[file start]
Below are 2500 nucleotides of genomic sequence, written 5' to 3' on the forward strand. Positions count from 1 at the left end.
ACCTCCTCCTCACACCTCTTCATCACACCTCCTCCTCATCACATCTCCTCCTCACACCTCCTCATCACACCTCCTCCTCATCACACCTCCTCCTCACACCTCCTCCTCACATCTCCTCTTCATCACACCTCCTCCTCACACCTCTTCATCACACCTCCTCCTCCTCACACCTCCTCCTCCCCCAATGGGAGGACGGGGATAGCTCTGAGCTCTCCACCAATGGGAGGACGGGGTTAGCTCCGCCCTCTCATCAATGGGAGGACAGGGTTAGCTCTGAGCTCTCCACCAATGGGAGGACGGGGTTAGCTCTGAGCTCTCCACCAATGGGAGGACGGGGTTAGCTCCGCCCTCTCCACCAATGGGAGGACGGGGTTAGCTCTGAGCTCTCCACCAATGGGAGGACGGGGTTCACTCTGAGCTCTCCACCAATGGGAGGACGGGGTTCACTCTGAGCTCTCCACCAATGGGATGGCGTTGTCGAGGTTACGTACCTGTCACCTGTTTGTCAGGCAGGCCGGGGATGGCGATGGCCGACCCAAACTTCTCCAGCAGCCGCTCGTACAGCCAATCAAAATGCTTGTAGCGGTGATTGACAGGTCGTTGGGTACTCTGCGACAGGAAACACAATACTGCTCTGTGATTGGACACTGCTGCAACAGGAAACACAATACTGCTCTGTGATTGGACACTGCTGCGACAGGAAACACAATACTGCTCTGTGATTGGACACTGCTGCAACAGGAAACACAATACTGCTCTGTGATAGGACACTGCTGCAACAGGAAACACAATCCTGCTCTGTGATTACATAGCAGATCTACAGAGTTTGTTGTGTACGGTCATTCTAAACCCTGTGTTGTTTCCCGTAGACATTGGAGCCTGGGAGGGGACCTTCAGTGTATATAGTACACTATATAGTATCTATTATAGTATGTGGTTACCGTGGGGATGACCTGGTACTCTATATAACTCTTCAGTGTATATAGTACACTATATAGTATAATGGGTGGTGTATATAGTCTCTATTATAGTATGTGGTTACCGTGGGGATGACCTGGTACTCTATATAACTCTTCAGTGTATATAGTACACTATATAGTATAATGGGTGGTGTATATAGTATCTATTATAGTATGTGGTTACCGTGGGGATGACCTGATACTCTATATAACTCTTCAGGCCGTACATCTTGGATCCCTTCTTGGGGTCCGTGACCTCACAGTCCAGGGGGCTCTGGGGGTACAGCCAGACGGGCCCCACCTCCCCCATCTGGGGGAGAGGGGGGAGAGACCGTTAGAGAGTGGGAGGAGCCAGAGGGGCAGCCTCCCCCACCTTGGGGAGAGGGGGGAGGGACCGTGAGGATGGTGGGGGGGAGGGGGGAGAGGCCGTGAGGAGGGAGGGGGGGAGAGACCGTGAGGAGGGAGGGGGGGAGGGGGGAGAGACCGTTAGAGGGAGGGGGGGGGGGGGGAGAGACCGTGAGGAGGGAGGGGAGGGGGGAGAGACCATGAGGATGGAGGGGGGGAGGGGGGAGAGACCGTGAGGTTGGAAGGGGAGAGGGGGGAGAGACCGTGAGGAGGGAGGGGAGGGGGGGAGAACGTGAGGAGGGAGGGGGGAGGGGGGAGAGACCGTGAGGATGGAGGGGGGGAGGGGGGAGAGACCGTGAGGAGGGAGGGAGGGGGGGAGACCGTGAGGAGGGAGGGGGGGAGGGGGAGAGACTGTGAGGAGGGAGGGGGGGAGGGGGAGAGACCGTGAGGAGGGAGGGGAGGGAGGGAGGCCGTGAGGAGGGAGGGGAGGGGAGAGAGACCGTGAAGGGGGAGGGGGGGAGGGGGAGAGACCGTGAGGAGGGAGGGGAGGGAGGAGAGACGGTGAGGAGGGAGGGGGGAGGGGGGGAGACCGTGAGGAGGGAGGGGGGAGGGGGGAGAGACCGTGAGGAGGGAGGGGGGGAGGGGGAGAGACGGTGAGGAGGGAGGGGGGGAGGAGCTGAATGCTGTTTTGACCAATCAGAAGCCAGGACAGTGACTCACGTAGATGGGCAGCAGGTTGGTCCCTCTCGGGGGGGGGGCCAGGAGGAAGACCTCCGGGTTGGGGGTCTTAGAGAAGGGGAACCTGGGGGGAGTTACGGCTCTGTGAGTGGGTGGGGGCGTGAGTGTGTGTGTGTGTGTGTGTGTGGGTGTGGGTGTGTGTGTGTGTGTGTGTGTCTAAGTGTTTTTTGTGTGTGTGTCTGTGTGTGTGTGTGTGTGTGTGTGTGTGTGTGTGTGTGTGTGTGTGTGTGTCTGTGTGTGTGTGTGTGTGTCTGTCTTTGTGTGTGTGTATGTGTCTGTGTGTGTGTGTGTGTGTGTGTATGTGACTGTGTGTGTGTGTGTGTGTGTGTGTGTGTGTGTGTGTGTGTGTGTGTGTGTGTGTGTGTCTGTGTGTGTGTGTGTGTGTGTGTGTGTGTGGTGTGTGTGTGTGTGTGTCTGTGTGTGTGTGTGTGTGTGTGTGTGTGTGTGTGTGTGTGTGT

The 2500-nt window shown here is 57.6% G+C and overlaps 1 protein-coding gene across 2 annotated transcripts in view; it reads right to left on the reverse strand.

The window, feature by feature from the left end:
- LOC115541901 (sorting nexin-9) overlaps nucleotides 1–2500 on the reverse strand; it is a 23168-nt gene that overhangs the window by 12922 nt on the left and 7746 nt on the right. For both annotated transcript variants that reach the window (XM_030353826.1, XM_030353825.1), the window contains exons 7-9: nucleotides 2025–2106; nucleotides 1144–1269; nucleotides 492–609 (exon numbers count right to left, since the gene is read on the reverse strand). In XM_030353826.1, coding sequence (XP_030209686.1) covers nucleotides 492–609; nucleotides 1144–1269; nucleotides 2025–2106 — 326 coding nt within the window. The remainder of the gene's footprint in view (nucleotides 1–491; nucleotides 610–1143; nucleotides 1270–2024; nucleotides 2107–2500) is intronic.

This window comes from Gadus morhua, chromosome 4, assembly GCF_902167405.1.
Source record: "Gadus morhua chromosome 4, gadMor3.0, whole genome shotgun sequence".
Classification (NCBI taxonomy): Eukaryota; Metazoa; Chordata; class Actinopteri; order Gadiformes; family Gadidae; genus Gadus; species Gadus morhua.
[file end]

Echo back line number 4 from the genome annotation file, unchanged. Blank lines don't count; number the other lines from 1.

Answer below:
The window, feature by feature from the left end: